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- News in Circovirus
- Prevention Works
Boehringer Ingelheim Vetmedica, Inc., (BIVI) announces the recipients of its annual research award program directed at porcine circovirus associated disease (PCVAD). The $75,000 PCVAD Research Awards will fund three research studies designed to improve the industry’s understanding and management of this devastating disease.
The following 2008 award recipients and their research proposals were recognized Sept. 20 at the Allen D. Leman Swine Conference in St. Paul, Minnesota:
- Brad Leuwerke, DVM, Swine Veterinary Center; a study to determine the influence that maternal porcine circovirus type 2 (PCV2) antibodies have on the interference of circovirus vaccination efficacy in young pigs.
- Tanja Opriessnig, DVM, PhD, assistant professor, Iowa State University; a study to determine the prevalence of PCV2 viremia and persistent infection in conventional piglets at birth.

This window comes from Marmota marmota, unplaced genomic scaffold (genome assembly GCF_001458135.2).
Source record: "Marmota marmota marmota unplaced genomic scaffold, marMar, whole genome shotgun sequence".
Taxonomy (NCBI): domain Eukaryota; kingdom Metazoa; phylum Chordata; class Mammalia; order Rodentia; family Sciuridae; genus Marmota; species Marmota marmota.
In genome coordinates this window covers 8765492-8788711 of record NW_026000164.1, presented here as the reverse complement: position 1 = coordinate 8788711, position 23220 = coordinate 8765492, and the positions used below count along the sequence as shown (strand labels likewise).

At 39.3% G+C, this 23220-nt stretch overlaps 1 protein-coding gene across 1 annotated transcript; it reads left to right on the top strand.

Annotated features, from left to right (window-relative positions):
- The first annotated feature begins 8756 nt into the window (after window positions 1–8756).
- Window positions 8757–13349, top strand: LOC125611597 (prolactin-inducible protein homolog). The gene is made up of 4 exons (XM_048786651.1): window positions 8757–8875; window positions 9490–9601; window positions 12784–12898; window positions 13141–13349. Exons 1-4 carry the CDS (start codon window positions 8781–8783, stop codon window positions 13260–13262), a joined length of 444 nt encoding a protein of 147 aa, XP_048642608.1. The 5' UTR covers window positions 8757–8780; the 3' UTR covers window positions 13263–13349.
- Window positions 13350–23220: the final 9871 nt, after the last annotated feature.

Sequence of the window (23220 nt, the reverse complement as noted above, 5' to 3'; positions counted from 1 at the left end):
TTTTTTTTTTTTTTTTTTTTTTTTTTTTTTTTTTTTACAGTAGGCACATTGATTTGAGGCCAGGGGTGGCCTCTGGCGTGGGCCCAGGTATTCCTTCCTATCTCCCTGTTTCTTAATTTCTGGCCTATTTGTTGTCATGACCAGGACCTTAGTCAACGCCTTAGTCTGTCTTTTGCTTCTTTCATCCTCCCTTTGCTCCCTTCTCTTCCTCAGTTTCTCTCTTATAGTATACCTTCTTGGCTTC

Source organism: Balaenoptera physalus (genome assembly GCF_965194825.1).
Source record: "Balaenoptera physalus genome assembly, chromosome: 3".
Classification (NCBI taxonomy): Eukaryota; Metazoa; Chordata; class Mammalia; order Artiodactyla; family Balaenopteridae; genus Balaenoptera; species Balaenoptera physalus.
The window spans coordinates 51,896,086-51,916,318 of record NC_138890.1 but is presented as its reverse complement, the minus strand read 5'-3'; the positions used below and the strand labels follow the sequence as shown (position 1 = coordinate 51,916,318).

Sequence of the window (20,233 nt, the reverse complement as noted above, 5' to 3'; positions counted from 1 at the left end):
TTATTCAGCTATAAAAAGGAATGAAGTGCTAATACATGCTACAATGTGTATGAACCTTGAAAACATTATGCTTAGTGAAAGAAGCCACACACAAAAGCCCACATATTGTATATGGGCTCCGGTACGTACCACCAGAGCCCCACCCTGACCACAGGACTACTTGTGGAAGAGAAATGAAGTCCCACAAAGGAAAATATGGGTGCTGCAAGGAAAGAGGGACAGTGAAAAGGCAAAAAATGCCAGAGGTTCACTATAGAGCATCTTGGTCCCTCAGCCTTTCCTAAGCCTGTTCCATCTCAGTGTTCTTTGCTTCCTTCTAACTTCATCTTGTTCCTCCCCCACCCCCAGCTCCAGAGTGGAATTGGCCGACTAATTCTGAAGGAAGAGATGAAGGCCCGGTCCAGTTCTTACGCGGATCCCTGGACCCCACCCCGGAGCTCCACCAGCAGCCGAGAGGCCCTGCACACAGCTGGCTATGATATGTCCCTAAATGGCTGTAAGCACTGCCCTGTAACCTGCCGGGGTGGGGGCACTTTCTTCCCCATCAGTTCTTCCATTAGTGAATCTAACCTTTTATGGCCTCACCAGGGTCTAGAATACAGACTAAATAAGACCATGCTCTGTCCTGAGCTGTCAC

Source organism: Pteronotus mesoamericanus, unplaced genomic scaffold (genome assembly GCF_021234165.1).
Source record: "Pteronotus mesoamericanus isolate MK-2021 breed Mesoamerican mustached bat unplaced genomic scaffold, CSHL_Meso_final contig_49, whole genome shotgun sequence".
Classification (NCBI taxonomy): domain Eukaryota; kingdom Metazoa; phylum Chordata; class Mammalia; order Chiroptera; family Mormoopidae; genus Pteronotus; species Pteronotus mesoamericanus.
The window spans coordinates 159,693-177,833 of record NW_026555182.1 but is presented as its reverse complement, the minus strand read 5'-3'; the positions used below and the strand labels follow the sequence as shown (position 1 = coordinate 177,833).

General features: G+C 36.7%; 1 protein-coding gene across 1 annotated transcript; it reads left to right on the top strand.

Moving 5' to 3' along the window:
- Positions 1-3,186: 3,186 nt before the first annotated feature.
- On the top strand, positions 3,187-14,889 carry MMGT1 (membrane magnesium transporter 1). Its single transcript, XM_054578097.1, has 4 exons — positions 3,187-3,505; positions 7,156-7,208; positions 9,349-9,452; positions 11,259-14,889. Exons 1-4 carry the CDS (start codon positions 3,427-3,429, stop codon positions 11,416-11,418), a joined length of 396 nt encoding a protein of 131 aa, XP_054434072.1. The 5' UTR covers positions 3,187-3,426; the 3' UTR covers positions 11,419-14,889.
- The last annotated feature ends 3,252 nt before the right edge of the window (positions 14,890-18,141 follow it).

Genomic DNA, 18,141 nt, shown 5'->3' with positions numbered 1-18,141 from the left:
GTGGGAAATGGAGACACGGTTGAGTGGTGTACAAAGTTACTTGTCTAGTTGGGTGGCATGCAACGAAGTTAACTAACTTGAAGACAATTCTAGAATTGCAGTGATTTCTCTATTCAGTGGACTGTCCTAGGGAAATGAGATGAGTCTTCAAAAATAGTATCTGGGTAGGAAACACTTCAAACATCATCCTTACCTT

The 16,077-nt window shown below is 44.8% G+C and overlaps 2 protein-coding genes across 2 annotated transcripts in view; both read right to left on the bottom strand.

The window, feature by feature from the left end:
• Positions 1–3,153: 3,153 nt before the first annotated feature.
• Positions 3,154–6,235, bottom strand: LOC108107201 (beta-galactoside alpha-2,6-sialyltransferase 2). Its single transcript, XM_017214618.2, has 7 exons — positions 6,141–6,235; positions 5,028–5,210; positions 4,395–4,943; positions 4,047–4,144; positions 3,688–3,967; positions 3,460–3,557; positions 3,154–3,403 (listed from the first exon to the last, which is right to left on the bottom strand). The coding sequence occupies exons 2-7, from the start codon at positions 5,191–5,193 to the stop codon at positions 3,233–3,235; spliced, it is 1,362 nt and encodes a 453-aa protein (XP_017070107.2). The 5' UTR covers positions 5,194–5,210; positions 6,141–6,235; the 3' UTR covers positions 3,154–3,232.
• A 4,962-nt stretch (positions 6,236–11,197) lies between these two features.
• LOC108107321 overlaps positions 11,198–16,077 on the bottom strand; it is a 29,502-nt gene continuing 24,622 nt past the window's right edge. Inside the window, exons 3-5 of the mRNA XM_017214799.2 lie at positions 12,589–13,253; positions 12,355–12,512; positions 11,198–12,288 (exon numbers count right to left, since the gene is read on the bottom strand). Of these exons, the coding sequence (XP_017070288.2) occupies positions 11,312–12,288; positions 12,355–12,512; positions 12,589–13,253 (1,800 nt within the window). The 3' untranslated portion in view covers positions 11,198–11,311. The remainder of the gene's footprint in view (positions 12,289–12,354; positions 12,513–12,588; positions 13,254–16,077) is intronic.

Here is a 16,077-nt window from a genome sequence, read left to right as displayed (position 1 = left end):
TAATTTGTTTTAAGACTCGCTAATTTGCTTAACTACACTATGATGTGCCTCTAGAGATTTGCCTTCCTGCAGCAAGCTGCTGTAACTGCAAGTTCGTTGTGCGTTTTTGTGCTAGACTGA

- Tanja Opriessnig, DVM, PhD, assistant professor, Iowa State University; a study to evaluate the influence of porcine reproductive and respiratory syndrome (PRRS) virus viremia on circovirus vaccine efficacy in conventional growing pigs.
Edgar Diaz, DVM, technical manager for PCVAD at BIVI, says the studies funded through this program provide results that will add significantly to the industry’s scientific knowledge base for PCVAD. “Research is key in helping us continually develop effective on-farm solutions to help manage this devastating disease,” Diaz explains. “By supporting academia, researchers, veterinarians and producers in this endeavor, we can effectively address these challenges.”
Several PCVAD research proposals were submitted by graduate students, researchers and practicing veterinarians from North America. The proposals were reviewed by an independent review board comprised of Drs. Tom Gillespie, Rensselaer Swine Services; Kent Schwartz, Iowa State University; Laura Batista, Centre de développement du porc du Québec inc.; and Jerry Torrison, University of Minnesota. The proposals were selected based on established criteria: potential for economic impact to the swine industry; originality and scientific quality; and probability of success in completing the one-year study.
Funding of independent research is just one part of BIVI’s longstanding commitment to help the swine industry find better ways to manage and someday eradicate swine diseases such as PCVAD and porcine respiratory and reproductive syndrome (PRRS).